Super Bowl XXXVII
Bay's new sales pitch to clients: champions
By JEFF HARRINGTON, Times Staff Writer
© St. Petersburg Times
published January 28, 2003
Monday was a heck of a time for Greater Tampa Chamber of Commerce president Kim Scheeler to draw jury duty.
Here it was the day after the Super Bowl and the limelight of the world shone on Tampa Bay. It's the kind of moment a chamber lives for.
But Scheeler didn't have to worry being out of pocket. All around him, business boosters were capitalizing on the Bucs' victory:
-- A Visit Florida Inc. public relations mission in New York this week includes appearances by a chef from the Tampa restaurant SideBern's who has been reminded to make mention of the Super Bowl outcome in media interviews.
-- Tampa ad agency Moore Epstein Moore was creating a black banner mentioning the Super Bowl to overlay on ads for the Tampa Bay Convention and Visitors Bureau, the marketing arm for the Hillsborough County tourist industry. The bureau's trade show booth is being tweaked to include Buccaneer-related stuff at trade shows of meeting planners in Dallas and Charlotte, N.C.
-- The Greater Tampa Chamber of Commerce had sent fliers and pennants to key consultants and some candidates for corporate relocation when Tampa made it to the Super Bowl. With the win, look for the "champs" image to be a staple of the chamber's promotional efforts.
"We're going to claim to be the Super City for a year until somebody else takes this title," Tampa chamber chairwoman Deanne Roberts said.
A Super Bowl championship might not clinch the decision for a job prospect weighing a move to the area. But it might have an intangible effect on boosting the region's positive reputation and visibility.
"I don't think there's anybody in the world that hasn't heard of Tampa now. And you could not, as a chamber of commerce, buy that publicity," Tampa Mayor Dick Greco said Monday morning before joining the Bucs on the flight back from San Diego. "There's no way on God's earth you could buy in this season what was accomplished by the Tampa Bay Buccaneers."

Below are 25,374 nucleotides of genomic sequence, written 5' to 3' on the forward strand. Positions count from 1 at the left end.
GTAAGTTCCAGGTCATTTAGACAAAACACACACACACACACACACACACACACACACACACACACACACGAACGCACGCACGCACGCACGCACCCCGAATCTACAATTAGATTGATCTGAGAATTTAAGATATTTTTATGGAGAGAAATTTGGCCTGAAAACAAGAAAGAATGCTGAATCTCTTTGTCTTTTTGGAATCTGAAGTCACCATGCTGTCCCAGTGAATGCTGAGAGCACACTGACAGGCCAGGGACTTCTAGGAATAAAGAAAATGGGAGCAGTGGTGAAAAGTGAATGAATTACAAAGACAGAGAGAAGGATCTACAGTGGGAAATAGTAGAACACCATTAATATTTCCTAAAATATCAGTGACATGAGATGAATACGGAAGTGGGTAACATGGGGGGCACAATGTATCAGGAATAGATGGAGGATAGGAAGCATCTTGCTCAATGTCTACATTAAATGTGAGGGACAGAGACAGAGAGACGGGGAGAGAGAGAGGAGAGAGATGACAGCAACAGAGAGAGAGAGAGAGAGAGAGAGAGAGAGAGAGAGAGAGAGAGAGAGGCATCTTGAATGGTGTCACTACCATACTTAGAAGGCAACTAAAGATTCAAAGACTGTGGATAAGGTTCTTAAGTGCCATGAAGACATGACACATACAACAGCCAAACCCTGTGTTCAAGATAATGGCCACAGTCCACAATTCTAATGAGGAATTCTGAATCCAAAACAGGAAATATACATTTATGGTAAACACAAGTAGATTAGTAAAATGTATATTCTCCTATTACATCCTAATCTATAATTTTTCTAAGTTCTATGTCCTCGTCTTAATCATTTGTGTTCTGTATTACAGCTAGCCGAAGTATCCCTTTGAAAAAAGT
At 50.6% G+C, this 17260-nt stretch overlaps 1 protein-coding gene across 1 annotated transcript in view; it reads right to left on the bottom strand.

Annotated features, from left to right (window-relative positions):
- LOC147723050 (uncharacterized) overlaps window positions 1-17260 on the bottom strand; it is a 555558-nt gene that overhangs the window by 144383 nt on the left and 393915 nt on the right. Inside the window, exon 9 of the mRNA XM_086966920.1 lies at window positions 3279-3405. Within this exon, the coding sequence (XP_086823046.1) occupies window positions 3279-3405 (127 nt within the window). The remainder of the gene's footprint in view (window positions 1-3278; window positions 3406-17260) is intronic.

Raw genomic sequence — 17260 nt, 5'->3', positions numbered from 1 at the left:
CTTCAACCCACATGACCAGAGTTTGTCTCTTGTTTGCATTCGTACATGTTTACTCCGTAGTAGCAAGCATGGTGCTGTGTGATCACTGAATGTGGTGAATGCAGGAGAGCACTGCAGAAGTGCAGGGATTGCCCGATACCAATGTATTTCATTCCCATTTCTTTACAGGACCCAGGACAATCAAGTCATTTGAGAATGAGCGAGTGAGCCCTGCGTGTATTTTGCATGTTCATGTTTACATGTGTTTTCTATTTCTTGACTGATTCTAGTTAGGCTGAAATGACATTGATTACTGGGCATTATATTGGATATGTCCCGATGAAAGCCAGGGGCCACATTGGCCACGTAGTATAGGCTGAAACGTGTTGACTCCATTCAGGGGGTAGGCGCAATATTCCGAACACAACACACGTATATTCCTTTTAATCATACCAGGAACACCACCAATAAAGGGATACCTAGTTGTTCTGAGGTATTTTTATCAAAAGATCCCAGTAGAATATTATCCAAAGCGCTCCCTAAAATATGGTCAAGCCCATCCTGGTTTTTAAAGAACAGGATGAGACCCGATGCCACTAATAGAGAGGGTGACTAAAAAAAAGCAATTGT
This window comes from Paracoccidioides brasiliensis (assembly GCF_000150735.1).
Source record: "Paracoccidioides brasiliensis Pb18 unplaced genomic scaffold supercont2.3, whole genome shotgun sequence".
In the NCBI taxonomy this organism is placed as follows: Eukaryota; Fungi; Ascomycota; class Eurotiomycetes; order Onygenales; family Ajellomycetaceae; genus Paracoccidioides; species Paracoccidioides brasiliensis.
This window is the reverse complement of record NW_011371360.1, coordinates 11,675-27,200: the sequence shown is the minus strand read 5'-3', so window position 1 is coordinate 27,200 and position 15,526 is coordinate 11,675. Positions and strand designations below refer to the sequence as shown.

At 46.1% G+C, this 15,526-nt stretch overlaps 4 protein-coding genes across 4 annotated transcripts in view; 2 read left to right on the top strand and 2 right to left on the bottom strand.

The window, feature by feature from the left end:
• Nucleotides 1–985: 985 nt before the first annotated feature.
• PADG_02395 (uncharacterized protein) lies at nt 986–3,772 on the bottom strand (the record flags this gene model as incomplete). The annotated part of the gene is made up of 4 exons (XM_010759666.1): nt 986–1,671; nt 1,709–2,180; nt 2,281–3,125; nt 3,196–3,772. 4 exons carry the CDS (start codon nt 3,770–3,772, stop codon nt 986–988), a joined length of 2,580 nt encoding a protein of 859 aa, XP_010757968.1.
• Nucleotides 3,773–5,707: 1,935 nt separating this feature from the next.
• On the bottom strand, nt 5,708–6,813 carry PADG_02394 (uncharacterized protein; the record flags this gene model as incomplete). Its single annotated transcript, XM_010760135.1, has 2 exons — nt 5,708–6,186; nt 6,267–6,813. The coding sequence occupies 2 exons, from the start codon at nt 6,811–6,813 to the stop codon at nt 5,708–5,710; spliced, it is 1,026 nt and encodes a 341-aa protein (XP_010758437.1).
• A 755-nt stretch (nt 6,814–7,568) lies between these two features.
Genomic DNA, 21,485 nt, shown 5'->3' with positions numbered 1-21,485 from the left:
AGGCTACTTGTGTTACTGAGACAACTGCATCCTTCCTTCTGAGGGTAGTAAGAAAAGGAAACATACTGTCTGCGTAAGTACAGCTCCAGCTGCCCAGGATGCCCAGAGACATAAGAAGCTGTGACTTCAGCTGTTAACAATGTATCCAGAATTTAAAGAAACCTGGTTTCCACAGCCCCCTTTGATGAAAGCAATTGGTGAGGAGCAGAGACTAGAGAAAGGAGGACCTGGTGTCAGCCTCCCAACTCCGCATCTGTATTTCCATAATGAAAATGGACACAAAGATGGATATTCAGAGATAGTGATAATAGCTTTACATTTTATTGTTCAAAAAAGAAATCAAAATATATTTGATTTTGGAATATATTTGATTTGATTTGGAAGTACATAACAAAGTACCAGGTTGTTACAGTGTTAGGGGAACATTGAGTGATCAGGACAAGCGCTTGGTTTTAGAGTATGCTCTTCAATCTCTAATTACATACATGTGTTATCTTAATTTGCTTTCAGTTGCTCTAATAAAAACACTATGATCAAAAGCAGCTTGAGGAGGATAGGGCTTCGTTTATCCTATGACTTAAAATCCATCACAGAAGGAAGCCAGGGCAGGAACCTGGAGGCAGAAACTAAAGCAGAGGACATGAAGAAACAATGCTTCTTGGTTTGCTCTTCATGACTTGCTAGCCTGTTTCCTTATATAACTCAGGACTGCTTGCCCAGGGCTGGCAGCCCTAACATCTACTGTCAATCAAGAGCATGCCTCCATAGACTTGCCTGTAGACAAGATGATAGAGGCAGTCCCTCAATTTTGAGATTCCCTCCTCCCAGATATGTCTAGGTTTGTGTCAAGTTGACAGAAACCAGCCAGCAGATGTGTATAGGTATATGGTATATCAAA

To Greco, the Bucs' victorious march is but one factor that has put Tampa on the map. Hosting three Super Bowls helped. So has Tampa International Airport. And a solid university network and work force. All factors, he said, make Tampa a well-rounded city.
But can the label "Super Bowl Champ" make a difference in wooing business prospects?
"The art form is obviously trying to use it tactfully and effectively," said St. Petersburg economic development director Ron Barton, who views the main benefit of the victory as familiarizing the country with where Tampa Bay is. "You're exposing a marketplace to business leaders and investors. The more you are at the front of the list that comes to mind of people, the better off you are."
Karen Brand, vice president of marketing for the Tampa convention and visitors bureau, agrees the exposure helps. "In a trade show setting, having the Super Bowl to talk about might give us a talking point introduction with a prospective client who otherwise might not have talked with us."
Then there's the quality-of-life issue. Tampa companies that recruit employees from other urban areas might find their prospects expect amenities such as a winning sports team and an entertaining nightlife.
"The types of businesses you want to come here all hire people who are well-educated, who have these things in their life," Greco said. "They're not going to move to a community that doesn't have them."
Perhaps the win will do at least as much for job retention as job creation.
"Sometimes we have in inferiority complex in this community and I think this win is going to go a long way to say, "Let's get beyond that,' " Roberts said.
Consider a marketing study two years ago in which Tampa Bay area companies gave the area lower ratings than did out-of-state companies being targeted for relocation. Such attributes as quality of work force, crime rate and education were rated lower by the hometown crowd.
"This win is a shot in the arm for people here to realize that we have so many assets," Roberts said.
Enterprise Florida, the state's marketing arm, has no immediate plans to capitalize on the victory with a marketing campaign. Spokeswoman Kim Prunty said the win might speak for itself.
Tampa's mayor echoed that thought.
"After what happened yesterday, I don't think you really have to recruit," Greco said. "Everybody knows where Tampa is now."
-- Times staff writers Mark Albright and Bryan Gilmer contributed to this report. Jeff Harrington can be reached at email@example.com
or (813) 226-3407.
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